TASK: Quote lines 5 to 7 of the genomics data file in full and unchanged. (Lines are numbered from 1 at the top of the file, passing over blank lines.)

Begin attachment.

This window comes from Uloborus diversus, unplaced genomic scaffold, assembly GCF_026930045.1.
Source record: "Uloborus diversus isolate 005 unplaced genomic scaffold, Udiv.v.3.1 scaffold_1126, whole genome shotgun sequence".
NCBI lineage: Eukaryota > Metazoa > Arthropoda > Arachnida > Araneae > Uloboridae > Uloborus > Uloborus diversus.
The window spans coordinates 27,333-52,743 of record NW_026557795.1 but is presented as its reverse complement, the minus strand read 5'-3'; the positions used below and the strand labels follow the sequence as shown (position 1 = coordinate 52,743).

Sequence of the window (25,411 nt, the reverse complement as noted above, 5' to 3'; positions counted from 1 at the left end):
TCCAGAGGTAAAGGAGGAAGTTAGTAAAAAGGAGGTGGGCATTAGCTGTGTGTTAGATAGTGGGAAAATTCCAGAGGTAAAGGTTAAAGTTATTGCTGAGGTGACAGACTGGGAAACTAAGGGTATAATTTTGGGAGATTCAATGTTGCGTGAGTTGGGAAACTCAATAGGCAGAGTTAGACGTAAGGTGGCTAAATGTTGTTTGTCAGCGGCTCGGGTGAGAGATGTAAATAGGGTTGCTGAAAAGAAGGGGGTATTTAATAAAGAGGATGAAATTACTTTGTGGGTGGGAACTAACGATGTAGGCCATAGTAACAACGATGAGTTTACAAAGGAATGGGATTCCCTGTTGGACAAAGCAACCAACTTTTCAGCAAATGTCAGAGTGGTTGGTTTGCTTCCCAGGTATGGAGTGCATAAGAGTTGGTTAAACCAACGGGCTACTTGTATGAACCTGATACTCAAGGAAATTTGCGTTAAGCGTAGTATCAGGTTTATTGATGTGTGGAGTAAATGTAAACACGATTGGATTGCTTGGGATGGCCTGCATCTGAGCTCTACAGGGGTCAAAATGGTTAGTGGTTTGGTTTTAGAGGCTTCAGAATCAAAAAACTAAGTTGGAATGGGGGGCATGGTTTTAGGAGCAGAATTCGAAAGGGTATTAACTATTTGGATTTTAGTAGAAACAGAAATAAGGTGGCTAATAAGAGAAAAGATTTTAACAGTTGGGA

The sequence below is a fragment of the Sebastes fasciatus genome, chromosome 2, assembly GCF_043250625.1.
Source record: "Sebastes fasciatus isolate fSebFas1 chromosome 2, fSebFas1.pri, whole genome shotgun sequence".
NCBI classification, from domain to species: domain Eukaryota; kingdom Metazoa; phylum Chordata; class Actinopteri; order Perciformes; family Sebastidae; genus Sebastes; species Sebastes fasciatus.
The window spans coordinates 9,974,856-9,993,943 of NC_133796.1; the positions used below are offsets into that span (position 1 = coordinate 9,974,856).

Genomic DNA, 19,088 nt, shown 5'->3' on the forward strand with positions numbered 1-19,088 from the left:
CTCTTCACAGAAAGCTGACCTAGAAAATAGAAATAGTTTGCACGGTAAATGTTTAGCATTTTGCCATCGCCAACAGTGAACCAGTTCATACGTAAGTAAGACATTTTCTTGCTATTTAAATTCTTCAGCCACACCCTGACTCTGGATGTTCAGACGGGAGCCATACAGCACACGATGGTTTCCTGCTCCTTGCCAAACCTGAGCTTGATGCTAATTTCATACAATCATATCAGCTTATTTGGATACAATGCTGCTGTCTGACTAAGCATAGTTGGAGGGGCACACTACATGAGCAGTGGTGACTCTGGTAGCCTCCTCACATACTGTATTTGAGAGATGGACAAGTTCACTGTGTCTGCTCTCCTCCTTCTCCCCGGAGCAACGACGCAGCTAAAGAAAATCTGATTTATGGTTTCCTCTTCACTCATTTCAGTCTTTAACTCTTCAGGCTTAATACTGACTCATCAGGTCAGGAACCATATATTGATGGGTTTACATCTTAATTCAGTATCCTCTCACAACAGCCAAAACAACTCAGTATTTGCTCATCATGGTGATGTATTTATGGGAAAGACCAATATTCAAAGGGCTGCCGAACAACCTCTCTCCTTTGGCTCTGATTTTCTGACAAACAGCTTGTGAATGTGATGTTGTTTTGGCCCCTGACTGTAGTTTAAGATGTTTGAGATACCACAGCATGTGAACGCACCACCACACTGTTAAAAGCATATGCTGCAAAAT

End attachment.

Sequence of the window (25,411 nt, the reverse complement as noted above, 5' to 3'; positions counted from 1 at the left end):
TCCAGAGGTAAAGGAGGAAGTTAGTAAAAAGGAGGTGGGCATTAGCTGTGTGTTAGATAGTGGGAAAATTCCAGAGGTAAAGGTTAAAGTTATTGCTGAGGTGACAGACTGGGAAACTAAGGGTATAATTTTGGGAGATTCAATGTTGCGTGAGTTGGGAAACTCAATAGGCAGAGTTAGACGTAAGGTGGCTAAATGTTGTTTGTCAGCGGCTCGGGTGAGAGATGTAAATAGGGTTGCTGAAAAGAAGGGGGTATTTAATAAAGAGGATGAAATTACTTTGTGGGTGGGAACTAACGATGTAGGCCATAGTAACAACGATGAGTTTACAAAGGAATGGGATTCCCTGTTGGACAAAGCAACCAACTTTTCAGCAAATGTCAGAGTGGTTGGTTTGCTTCCCAGGTATGGAGTGCATAAGAGTTGGTTAAACCAACGGGCTACTTGTATGAACCTGATACTCAAGGAAATTTGCGTTAAGCGTAGTATCAGGTTTATTGATGTGTGGAGTAAATGTAAACACGATTGGATTGCTTGGGATGGCCTGCATCTGAGCTCTACAGGGGTCAAAATGGTTAGTGGTTTGGTTTTAGAGGCTTCAGAATCAAAAAACTAAGTTGGAATGGGGGGCATGGTTTTAGGAGCAGAATTCGAAAGGGTATTAACTATTTGGATTTTAGTAGAAACAGAAATAAGGTGGCTAATAAGAGAAAAGATTTTAACAGTTGGGA

The sequence below is a fragment of the Sebastes fasciatus genome, chromosome 2, assembly GCF_043250625.1.